American Woodworker

Important Information >>

Receive New Posts

Shaker Trestle Table

RATE THIS:

Shaker Trestle Table

Graceful bent-laminated feet are super-strong.

By Chris Cander


This modern interpretation of a Shaker communal table appeals to furniture maker Mark Love’s customers because of its elegant simplicity, ample legroom, and the fact that it’s easy to clean under. But Mark loves to build it because of the feet.

“Making these feet out of glued laminations and seeing how beautiful and strong they are when you do it right is thrilling,” Mark says. “Sam Maloof made the rockers for his famous chairs using the same technique. Because the line of the grain follows the arc, they are exceptionally strong.” Building this table is an ideal way to develop your bent-lamination skills. It would be much easier to saw the feet out of 7" wide boards, but then the grain would run across the arc instead of with it. This short-grain orientation would make the feet much weaker, and more likely to break under the table's weight.

 

Materials

Mark built the 28" x 56" table shown here out of a single board of bubinga, an exotic hardwood with a ribbony texture and reddish-purple overtones. Bubinga is usually very stable and straight. “It’s not essential to make the table from a single board, but I found one that was big enough for my entire cut list,” Mark says. “It was a fun challenge to figure out how to do it, and I ended up with very little waste.”

 

Rough out the parts

1. Roughsawn boards typically have end checks (cracks in the ends) that must be cut off. To make sure the checks are completely removed without wasting precious length, nibble each end in 1/16" increments. Make a crosscut and test the thin offcut—if it breaks when you gently bend it, make another crosscut. Repeat until you get an offcut that won’t easily break. You can often lose several inches on a piece of hardwood by doing this, but it’s a small price to pay when the alternative is discovering cracks in the completed project.

2. Lay out the parts on your boards before you start cutting. You may have to try several times in order to find the right combination of efficient use and good-looking pieces.

3. Mill everything to within 1/4" of its finished dimension (Fig. A and Cutting List, below). Milling often releases internal stresses in rough boards, so once you cut the parts, sticker them and allow them to rest (ideally overnight) until the parts adjust to their new width and thickness.

 

Laminate the feet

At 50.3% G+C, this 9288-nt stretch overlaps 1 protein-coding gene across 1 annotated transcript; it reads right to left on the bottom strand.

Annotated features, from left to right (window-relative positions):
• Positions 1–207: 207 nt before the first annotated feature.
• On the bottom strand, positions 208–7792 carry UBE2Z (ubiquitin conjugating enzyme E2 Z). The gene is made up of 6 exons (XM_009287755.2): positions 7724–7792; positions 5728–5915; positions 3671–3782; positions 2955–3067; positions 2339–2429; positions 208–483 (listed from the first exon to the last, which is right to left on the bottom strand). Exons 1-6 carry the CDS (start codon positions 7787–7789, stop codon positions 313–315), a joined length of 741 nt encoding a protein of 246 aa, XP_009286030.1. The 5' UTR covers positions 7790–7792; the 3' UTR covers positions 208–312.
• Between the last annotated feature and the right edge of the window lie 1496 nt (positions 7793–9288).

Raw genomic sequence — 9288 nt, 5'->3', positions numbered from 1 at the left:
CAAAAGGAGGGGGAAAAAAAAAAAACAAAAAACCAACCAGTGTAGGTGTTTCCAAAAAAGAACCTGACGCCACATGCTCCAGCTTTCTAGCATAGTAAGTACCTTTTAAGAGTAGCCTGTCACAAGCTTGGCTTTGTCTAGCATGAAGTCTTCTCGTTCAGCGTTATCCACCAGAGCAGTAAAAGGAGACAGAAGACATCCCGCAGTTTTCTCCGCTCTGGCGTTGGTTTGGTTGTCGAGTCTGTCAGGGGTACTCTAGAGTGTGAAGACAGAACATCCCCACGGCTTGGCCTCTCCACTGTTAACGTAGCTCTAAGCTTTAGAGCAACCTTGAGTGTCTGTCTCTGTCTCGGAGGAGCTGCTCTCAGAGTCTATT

4. Each foot consists of seventeen 5/32" thick laminations. To make the blank from which the laminations come, mill a piece that’s 2" thick and 36" long, with enough width to yield about forty 3/16" thick laminations. You can use multiple blanks if you don’t have one wide enough to get all the laminations, as long as the color and grain are consistent. Joint one edge of the blank. Then using the bandsaw, rip a 3/16" thick lamination and set it aside (Photo 1). The bandsaw leaves a rough edge, so you’ll have to joint the blank after ripping each lamination. Repeat the process until you end up with 34 laminations (plus extras, for insurance) that are jointed on one side and bandsawn on the other.

5. Run the laminations through the planer, jointed side down, until they are all precisely 5/32" thick.

6. Glue together three pieces of 3/4" MDF to make the bending form for the feet (Part A, Fig. A and Fig. B). Cut concentric arcs into the form by setting the router up twice, but keeping the same pivot point on the trammel. Using a 1/2" straight bit, make several passes until you have gone as deep as you safely can. (Photo 2). Take the form to the bandsaw and cut along the channels you’ve just made. Flip over the two jig parts, so the rough edge left by the bandsaw is at the top. Then remove the rough edges by routing with a flush-trim bit. Rub paraffin wax on both of the completed form's arcs to keep the laminations from sticking during glue-up.

7. Clamp 17 of the laminations in the form without glue and replace any that crack (Photo 3). Prepare to work quickly when you’re ready to glue— yellow wood glue has only about five minutes of open time. Apply glue to one side of all 17 laminations and stack them, maintaining the original order to preserve consistency of the grain. Do not put glue on the outside faces of the top and bottom laminations! Place the stack in the form and clamp it together. This assembly is under considerable stress, so wait 24 hours before you remove the clamps.

8. The sides of the feet are rough when they come out of the bending form. Scrape off the squeezed-out glue and joint one side to flatten it. Then run each foot through the planer, to flatten the other side. Mill the feet to final 1- 3/4" thickness.

9. Use a shopmade “lazy Susan” jig to true the curved top edge of each foot (Photo 4). Fasten the foot to the jig’s 14" radius circular piece with screws near the ends, so that it barely protrudes (about 1/32") beyond the edge. The ends of the foot will be cut off, so the screw holes won’t matter. Clamp the jig’s bottom (square) piece to the sander's table so that the foot almost touches the belt. Then gently tap it forward with a hammer until it just touches. Rotate the foot back and forth until your edge is smooth.